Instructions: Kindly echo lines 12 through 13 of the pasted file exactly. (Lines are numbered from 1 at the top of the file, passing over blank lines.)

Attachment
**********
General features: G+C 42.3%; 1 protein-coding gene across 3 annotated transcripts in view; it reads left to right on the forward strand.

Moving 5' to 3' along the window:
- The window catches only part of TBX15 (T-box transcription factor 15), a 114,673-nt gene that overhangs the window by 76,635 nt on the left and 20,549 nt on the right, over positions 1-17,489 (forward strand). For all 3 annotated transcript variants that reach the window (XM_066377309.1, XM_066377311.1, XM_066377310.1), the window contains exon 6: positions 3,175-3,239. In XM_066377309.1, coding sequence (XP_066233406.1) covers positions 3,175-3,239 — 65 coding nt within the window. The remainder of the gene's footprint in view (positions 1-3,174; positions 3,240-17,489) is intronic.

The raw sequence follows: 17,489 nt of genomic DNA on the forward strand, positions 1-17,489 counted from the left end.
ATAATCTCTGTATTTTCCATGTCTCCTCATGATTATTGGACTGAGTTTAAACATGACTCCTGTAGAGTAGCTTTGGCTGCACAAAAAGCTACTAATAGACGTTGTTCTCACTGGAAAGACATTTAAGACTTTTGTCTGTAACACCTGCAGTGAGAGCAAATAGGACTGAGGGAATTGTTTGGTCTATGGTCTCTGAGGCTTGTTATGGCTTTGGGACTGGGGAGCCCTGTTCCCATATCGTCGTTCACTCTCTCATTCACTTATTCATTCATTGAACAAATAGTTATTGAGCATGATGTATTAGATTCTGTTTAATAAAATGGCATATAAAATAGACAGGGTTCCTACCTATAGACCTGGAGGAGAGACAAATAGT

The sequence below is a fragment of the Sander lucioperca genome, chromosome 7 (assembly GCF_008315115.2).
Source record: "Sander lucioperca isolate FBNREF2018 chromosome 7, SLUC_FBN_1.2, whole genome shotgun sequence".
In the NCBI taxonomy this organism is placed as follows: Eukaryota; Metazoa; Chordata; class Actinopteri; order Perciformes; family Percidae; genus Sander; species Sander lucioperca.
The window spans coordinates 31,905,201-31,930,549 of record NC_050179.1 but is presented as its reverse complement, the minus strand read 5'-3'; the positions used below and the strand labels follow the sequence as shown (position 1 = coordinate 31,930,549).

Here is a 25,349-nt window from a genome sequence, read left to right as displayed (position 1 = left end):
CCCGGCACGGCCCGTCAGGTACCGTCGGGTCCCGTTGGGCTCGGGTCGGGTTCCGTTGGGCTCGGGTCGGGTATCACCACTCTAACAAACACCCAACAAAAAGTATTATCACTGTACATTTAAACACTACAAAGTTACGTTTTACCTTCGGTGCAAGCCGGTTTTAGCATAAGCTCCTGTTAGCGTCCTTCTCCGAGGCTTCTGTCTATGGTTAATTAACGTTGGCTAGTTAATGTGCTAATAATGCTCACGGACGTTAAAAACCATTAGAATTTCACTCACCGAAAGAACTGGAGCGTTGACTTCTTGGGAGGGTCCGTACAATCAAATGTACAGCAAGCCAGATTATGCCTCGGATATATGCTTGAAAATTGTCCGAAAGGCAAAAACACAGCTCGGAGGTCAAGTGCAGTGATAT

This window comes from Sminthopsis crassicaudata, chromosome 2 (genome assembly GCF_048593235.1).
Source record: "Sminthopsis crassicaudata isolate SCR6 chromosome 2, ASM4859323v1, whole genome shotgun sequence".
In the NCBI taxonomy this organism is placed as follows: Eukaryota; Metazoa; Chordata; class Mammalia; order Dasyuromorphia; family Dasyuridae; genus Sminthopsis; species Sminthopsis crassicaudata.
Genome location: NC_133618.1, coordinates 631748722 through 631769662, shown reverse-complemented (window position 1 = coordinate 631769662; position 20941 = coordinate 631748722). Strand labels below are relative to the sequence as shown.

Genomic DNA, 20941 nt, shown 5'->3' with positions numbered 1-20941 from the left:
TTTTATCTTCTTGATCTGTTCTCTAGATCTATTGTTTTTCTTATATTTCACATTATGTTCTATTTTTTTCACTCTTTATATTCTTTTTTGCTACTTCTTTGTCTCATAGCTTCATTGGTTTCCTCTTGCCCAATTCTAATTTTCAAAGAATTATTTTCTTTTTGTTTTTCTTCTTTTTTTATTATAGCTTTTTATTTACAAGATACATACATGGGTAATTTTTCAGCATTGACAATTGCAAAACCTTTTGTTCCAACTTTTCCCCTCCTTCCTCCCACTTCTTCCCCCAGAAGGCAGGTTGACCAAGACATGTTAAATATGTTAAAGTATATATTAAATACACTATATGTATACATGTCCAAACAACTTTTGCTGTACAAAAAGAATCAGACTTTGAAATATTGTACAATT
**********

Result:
This window comes from Sminthopsis crassicaudata, chromosome 2 (genome assembly GCF_048593235.1).
Source record: "Sminthopsis crassicaudata isolate SCR6 chromosome 2, ASM4859323v1, whole genome shotgun sequence".